How Rockets Work

In the late 1600s, English scientist and mathematician Isaac Newton developed laws that explained how and why things move the way they do. Although he never mentioned the rocket, the third of his three laws of motion describes how rockets work. It states that for every action there is an equal and opposite reaction. So if something is pushed forward, something else must move backward by an equal force.

When a gun is fired, the burning gunpowder forces a bullet forward from the barrel. Meanwhile, the gun moves backward, or in the opposite direction. The opposite movement is called recoil. This raises a question, however. If the opposite reaction is supposed to be equal, why doesn't the gun fly backward with the same force and speed as the bullet? The answer to this lies in Newton's second law of motion. This states that the more massive an object, the slower it is to accelerate. So it is harder to get a heavy object to move than a light one. Since the gun weighs many times more than the bullet, it reacts much less to the force.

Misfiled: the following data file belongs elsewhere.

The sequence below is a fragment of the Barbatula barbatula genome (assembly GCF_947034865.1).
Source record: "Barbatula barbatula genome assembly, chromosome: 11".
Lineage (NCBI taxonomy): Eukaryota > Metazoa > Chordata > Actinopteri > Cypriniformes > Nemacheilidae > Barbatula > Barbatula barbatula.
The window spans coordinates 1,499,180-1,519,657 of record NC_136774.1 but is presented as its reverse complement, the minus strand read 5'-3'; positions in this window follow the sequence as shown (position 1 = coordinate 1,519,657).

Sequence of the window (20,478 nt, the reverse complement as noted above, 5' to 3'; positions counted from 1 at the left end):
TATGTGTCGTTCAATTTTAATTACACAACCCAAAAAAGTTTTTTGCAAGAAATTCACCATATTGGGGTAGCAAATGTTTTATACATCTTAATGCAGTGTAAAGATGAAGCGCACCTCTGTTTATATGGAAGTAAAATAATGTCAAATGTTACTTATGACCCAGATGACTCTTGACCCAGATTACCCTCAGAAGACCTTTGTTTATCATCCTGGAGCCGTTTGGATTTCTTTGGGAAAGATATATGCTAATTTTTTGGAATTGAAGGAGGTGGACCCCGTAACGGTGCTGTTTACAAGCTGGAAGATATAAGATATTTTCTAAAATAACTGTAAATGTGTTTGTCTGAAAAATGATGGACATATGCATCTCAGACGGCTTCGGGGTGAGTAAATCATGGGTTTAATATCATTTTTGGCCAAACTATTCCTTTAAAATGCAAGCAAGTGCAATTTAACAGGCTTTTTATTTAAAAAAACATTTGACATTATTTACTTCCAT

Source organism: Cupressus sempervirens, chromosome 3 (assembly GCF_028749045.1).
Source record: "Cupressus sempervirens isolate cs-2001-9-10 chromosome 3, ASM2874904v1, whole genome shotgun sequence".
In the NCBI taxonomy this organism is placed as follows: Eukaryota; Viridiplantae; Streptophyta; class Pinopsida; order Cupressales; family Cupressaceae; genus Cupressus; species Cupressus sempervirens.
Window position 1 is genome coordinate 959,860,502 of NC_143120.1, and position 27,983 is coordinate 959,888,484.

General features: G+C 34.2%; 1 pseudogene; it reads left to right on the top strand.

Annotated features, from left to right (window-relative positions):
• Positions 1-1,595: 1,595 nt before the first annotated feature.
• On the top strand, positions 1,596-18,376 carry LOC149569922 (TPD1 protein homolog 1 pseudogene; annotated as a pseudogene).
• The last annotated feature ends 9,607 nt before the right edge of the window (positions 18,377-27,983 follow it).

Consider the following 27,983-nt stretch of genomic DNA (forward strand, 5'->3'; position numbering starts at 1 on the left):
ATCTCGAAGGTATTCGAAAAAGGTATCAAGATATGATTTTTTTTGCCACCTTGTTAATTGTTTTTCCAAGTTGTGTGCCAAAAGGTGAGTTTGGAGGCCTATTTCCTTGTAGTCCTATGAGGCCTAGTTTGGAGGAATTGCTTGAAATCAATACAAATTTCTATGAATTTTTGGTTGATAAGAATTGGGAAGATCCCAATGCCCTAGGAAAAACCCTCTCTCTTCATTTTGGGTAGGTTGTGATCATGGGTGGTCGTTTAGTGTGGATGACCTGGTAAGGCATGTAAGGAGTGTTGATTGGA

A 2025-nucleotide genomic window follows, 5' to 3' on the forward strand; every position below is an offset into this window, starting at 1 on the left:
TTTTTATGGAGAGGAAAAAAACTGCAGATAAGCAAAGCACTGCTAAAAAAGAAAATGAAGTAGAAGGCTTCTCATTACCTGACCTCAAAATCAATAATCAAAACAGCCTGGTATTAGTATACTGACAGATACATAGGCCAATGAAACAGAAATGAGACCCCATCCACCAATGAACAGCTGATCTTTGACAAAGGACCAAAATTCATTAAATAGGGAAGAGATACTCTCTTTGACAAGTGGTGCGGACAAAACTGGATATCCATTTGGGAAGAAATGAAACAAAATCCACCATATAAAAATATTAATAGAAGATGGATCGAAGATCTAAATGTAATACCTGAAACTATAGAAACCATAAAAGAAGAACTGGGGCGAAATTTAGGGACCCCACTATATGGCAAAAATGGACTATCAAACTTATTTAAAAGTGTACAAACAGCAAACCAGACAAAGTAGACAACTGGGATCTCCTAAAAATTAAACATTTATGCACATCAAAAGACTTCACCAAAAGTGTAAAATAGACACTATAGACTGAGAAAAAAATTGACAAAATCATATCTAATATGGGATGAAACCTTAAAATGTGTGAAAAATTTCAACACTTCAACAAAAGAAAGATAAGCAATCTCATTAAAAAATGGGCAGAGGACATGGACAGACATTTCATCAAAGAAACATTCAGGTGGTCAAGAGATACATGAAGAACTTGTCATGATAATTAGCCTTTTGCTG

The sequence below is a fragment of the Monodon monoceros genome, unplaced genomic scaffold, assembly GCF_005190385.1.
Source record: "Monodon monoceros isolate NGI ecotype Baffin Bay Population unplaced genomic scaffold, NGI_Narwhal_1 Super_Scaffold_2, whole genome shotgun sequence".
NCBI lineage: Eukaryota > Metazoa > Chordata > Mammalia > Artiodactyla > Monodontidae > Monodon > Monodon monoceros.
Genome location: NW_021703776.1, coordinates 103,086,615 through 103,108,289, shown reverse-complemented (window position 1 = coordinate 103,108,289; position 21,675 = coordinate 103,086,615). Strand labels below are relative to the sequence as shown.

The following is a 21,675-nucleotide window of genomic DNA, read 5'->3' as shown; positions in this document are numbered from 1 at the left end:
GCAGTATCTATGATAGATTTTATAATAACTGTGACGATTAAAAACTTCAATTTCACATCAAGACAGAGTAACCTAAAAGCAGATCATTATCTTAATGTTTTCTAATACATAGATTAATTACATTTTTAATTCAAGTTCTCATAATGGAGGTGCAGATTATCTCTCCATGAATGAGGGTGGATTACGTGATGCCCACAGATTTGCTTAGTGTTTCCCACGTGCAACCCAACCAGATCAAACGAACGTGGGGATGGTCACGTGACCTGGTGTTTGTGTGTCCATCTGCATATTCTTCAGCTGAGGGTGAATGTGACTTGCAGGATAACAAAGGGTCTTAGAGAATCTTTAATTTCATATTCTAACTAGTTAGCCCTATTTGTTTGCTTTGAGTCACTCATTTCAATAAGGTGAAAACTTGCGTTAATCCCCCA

If a gun shot out a continuous stream of bullets—as a machine gun does—the recoil would be continuous. This is what happens in a rocket. The gas molecules produced by the burning fuel act like trillions of tiny, individual bullets. As each one is ejected from the rear of the rocket, the rocket is moved in the opposite direction according to Newton's third law.

rocket nozzle combustion chamber rocket nozzle combustion chamber

The reaction of the gases rushing from the nozzle...

causes the rocket to move in the opposite direction.

The reaction of the gases rushing from the nozzle...

causes the rocket to move in the opposite direction.

Rockets are the simplest of all motors. A fuel is burned, and the gases produced are allowed to escape from a narrow opening. The reaction of this escaping gas causes the motor to move in the opposite direction.

In this painting from the early 1800s, a British warship is firing Congreve rockets at land-based targets. The British discovered that rockets were very effective when used against cities and forts.

This is not desirable in battle. The lurching causes wear and tear to the structure of the ship. Rockets, on the other hand, require only light, thin-walled launching tubes with collapsible wooden frames to support them. Unlike a gun, the rocket is not attached to the boat in any way. In a sense, it takes its recoil with it when it takes off. The British navy realized that this meant a very small boat could carry firepower equivalent to that of a large ship. The upstart new nation called the United States learned this very soon.

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